Re: Sonic Boom

From:         pilon@aem.umn.edu (Anthony Pilon)
Organization: University of Minnesota, Twin Cities
Date:         14 Oct 93 23:57:15 PDT
References:   1 2
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grichard@midway.uchicago.edu (Rich Benzinger) writes:
>>krzystek@carson.u.washington.edu asks:

>>
>>  P.S. Can somebody please elaborate on the original question:
>>does the sonic boom arise only on passing through the sound barrier,
>>or during the whole supersonic flight?


In short, during the entire supersonic flight.  Acceleration and decelleration
while supersonic can also cause amplification of the boom.

>	By analogy, the smooth surface of the water in front of the speeding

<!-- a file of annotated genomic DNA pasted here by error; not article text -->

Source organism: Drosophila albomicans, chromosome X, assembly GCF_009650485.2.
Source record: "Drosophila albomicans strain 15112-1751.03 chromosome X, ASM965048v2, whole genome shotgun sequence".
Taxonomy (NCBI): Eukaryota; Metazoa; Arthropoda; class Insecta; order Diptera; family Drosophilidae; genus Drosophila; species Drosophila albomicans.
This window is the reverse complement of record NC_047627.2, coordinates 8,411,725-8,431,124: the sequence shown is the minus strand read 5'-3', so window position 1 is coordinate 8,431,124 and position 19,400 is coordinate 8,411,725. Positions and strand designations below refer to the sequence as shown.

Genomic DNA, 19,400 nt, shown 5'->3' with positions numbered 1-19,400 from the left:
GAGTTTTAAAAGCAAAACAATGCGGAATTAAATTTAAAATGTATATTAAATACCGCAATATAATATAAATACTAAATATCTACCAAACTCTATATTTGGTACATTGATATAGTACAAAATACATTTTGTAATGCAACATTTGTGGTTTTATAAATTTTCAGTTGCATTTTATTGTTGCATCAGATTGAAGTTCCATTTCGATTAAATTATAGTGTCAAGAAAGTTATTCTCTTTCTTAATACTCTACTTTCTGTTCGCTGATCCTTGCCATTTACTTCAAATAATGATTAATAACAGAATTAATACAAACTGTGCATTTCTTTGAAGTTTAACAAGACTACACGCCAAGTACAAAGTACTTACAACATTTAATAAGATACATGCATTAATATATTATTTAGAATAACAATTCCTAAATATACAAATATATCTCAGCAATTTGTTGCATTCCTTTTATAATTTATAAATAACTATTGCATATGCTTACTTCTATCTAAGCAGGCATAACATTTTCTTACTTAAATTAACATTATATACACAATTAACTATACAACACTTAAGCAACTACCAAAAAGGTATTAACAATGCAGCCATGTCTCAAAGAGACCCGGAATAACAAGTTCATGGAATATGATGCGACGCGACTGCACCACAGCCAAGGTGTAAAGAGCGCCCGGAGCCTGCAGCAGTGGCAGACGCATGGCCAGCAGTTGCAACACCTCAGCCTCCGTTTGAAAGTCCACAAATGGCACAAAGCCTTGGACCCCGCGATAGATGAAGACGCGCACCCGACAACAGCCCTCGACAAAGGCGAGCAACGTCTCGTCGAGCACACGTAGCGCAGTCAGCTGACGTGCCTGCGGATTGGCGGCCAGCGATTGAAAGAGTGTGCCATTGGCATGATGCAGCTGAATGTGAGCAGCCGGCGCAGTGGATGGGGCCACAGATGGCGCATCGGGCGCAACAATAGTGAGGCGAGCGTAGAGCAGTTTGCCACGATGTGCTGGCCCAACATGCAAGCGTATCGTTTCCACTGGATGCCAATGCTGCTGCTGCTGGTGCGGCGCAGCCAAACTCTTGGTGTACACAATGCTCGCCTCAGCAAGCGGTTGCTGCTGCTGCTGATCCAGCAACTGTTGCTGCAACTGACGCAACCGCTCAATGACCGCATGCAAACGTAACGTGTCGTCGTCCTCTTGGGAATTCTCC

>boat implies that one does not hear a supersonic aircraft approaching.
>Further, the boat's triangular wake is the counterpart to the conic shock
>wave behind an aircraft at mach > 1.  Thus the "boom" occurs as the wave
>passes over the rowboat, plate glass window, eardrum...

>	Of course, I'm willing to be shot down by more learned authorities...

>	Hope this helps.

I'm not exactly sure how learned I am, but this analogy makes sense.  The
only thing it doesn't account for is the shock created at the tail of the
A/C.  In a boat there's a wake.  For a supersonic A/C there is a shock wave.
The two main shocks (nose and tail) are the cause of the "double bang" felt
on the ground.

Hope this helps instead of confuses.

					Tony Pilon
					pilon@aem.umn.edu

>					Rich Benzinger
>					grichard@quads.uchicago.edu

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    "It could be worse....                     Anthony Pilon
       ...it could be rainin'"         Aerospace Engineering, U of MN
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